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Machine ID Architecture


This section provides an overview of Teleport Machine ID's inner workings.

A more in-depth specification of the workings of Machine ID can be found in the Request For Discussion.

Bot creation

In order to use the Machine ID agent (tbot), a bot must first be created using tctl bots add.

A "bot" within Teleport is comprised of three resources, which are created by the Auth Service when tctl bots add is executed:

  • Bot user: this will be the user that the Machine ID agent authenticates as.
  • Bot role: the bot user is assigned the bot role, and the bot role contains various permissions that the bot will need to function. For example, the ability to watch the certificate authorities and the ability to impersonate roles.
  • Token: for onboarding, a token must exist that allows the Machine ID agent to initially authenticate as the bot user. If an existing token is not specified, then a single-use token will be created by the Auth Server.

Role Impersonation

At the core of Machine ID is the concept of role impersonation.

Role Impersonation allows a user to generate credentials with a set of requested roles. The user does not have to hold these roles, but must have been granted permission to impersonate them. The impersonated credentials still include the username of the user that generated them, so actions can be attributed to the user.

These credentials can then be used to complete any action that is allowed by the role's configured permissions.

In the case of Machine ID, the bot user is assigned a bot role, which includes permissions to impersonate the roles that the user has configured.


tbot is the binary that acts as the agent for Machine ID on your machines that need access to resources protected by Teleport. It is typically ran in one of two modes. By default, it is a daemon-like long-running process. This is suitable for situations where your machine is long running and will need continuous access to resources. tbot can also run in "oneshot" mode where it will fetch credentials for your machine once before exiting. This is ideal for short-lived environments such as CI/CD workflows.

Before tbot can be started, at least two parts of configuration will need to be provided via the configuration file or as arguments provided to tbot when it is executed. This consists of:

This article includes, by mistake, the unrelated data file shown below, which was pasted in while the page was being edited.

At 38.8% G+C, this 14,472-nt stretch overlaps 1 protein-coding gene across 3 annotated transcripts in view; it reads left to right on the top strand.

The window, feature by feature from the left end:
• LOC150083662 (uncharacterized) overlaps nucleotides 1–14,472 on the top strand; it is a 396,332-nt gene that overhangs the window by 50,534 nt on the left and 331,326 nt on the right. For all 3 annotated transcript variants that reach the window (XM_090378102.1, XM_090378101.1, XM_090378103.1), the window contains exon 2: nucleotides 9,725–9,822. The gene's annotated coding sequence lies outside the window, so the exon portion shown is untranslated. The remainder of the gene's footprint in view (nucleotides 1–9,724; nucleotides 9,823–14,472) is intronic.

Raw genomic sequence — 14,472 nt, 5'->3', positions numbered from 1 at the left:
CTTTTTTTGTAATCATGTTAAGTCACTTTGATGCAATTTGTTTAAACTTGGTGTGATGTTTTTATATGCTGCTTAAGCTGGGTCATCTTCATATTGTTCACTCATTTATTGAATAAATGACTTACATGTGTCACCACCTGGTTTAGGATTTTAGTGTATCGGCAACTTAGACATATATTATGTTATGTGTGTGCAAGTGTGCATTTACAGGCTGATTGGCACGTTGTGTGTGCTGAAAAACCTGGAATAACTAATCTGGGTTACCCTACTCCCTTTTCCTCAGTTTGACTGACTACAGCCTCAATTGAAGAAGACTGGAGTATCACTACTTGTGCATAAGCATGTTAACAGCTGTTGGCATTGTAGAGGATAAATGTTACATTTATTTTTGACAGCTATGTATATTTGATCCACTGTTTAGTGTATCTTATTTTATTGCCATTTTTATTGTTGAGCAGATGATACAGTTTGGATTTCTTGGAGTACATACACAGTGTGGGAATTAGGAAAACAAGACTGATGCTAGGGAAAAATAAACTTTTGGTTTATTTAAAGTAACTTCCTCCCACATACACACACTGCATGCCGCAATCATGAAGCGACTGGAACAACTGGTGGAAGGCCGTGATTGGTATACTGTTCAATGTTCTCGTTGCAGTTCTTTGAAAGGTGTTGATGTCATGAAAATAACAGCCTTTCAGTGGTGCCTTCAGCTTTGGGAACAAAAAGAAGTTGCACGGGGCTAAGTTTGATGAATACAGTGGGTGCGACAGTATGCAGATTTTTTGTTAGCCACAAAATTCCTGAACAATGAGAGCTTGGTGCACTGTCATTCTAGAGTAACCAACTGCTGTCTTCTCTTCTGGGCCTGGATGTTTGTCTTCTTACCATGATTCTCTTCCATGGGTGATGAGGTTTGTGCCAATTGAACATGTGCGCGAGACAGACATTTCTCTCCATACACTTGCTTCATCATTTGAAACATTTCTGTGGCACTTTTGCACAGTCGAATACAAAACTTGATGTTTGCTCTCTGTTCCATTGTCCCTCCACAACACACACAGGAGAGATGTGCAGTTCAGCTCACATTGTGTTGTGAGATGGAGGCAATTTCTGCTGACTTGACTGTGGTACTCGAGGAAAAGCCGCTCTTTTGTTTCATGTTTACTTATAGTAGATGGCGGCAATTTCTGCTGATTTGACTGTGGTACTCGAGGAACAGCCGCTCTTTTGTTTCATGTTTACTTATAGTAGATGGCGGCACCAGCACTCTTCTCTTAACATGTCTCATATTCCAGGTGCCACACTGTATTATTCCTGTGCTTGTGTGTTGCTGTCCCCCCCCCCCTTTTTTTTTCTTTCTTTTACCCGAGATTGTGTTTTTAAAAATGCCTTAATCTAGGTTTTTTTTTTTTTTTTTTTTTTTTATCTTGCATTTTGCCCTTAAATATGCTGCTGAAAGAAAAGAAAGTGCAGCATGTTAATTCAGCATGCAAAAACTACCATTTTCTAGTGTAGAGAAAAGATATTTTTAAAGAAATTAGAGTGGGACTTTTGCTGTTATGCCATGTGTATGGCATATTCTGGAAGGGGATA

• A join method that the bot can use to prove that it should be allowed to join the Teleport cluster.
  • A series of "destinations". A destination is a set of configuration that specifies where a set of credentials should be output, and any options that should be applied to those credentials (for example, what roles should be impersonated).

For more detail about the configuration options, see the reference.

On initial load, tbot uses the configured join method to obtain a set of credentials for the bot user from the Teleport Auth Service. It can then use these credentials to communicate with the Teleport Auth Service as the bot.

Then on a configured regular period tbot begins its renewal process. It begins by refreshing the bot's own credentials, by renewing them or fetching a fresh set of credentials depending on the configured onboarding method.

For each destination provided in tbot's configuration, tbot then uses impersonation to obtain credentials from the Auth Service for the roles specified in the destination's configuration. Once these are fetched, these are then persisted to the destination in various formats along with other useful matter such as the current certificate authority certificates.

Concurrently to this, tbot monitors the Teleport certificate authorities to detect certificate rotations. When this occurs, it triggers additional renewals to ensure that destination's continue to have certificates that are signed by the latest certificate authority.


Onboarding is the process by which tbot initially authenticates with the Teleport Auth Service in order to receive credentials.